Canada is the second-largest country by landmass in the world, only behind Russia. But for a country this big, the entire population is less than 40 million. So, why does Canada have a sparse population?
Canada’s sparse population is because of its small number of inhabitants due to low birth rates and strict immigration. But there are other factors such as remoteness, extreme climate, wide forest areas, minimal arable lands, and national parks. All these factors restrict population distribution.
Even though Canada has a sparse population, the population density is different across areas. For example, 90% of the country’s population lives within just over 240 kilometres of the US border. Here, we examine why Canada has a sparse population despite its massive landmass.
Factors Responsible for the Sparse Population in Canada
Canada is one of the most sparsely populated places in the world. However, the low population density of the country is quite explainable once you consider the following factors.
1. Large Tracts of Forest Areas
If you’ve ever been to Canada, you don’t have to travel far before you start seeing the forest. The country has more than 347 million hectares of uninhabited forest, accounting for 38% of its land area. Unsurprisingly, Canada holds 9% of the global forest. Several regulations protect the forest and limit deforestation.
Since 1990, deforestation has affected less than 0.5% of the forest area in Canada. This is so even though forestry is a major employer of labour and contributes substantially to the GDP. With its forest area very stable, it’s clear that the population has not spread to these parts.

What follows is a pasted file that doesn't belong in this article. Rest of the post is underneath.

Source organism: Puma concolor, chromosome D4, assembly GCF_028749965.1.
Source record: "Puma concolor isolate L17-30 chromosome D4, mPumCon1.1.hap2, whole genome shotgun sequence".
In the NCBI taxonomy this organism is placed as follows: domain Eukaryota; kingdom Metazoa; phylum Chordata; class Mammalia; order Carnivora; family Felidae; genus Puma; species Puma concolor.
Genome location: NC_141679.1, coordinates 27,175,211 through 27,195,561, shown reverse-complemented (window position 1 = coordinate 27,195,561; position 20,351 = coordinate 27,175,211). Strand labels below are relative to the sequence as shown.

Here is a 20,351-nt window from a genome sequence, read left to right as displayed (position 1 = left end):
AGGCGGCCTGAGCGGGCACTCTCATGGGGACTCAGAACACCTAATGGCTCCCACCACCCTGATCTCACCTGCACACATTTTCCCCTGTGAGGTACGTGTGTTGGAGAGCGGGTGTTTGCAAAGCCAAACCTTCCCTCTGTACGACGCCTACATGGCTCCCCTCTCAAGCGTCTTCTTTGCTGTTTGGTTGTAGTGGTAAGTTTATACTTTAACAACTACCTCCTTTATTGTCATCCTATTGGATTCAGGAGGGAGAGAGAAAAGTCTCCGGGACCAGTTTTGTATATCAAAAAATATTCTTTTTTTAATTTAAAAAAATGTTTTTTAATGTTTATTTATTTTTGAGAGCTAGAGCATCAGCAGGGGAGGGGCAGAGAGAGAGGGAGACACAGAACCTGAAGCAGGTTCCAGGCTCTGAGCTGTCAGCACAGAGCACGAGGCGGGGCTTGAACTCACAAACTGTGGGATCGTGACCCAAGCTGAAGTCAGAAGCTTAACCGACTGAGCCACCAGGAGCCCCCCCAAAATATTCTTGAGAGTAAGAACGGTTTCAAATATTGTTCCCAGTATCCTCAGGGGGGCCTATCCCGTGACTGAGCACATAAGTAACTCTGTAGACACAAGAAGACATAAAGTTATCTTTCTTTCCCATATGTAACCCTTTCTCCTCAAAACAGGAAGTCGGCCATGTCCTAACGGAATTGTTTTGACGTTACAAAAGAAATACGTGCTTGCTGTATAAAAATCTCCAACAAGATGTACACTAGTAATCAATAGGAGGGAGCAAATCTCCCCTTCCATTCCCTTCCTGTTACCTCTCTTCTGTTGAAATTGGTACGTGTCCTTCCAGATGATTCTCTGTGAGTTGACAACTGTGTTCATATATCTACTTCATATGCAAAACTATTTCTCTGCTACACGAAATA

2. Extreme Weather Conditions
You don’t have to live in Canada to hear about how cold it is. While some people exaggerate the intensity of the coldness, the country is generally a cold place to live. As a result, most of the population stays in the warmer parts of the country. This is why provinces such as British Columbia, Ontario, and Quebec are the most populated. The territories, on the other hand, are a different story entirely.
The estimated population of The Northwest Territories is less than 45,000, with a landmass of 1,144,000 square kilometres. Despite its low population, it’s still the most populated territory because some parts have slightly warmer weather. The other two territories, Yukon and Nunavut, are mostly uninhabitable due to the weather.
Yukon has a mostly subarctic climate while Nunavut is largely an arctic tundra. The summers in these areas only last for a few weeks, and winter is long, cold, and harsh, with some places even going for weeks without sunlight.
Another issue that contributes to the sparse population is how remote several parts of Canada are. As the second-largest country by land area, several parts are difficult to access. The country’s remoteness manifested itself during the construction of the Canadian Pacific Railway. It also makes it difficult to construct the necessary roads and tracks to link cities and open up some areas.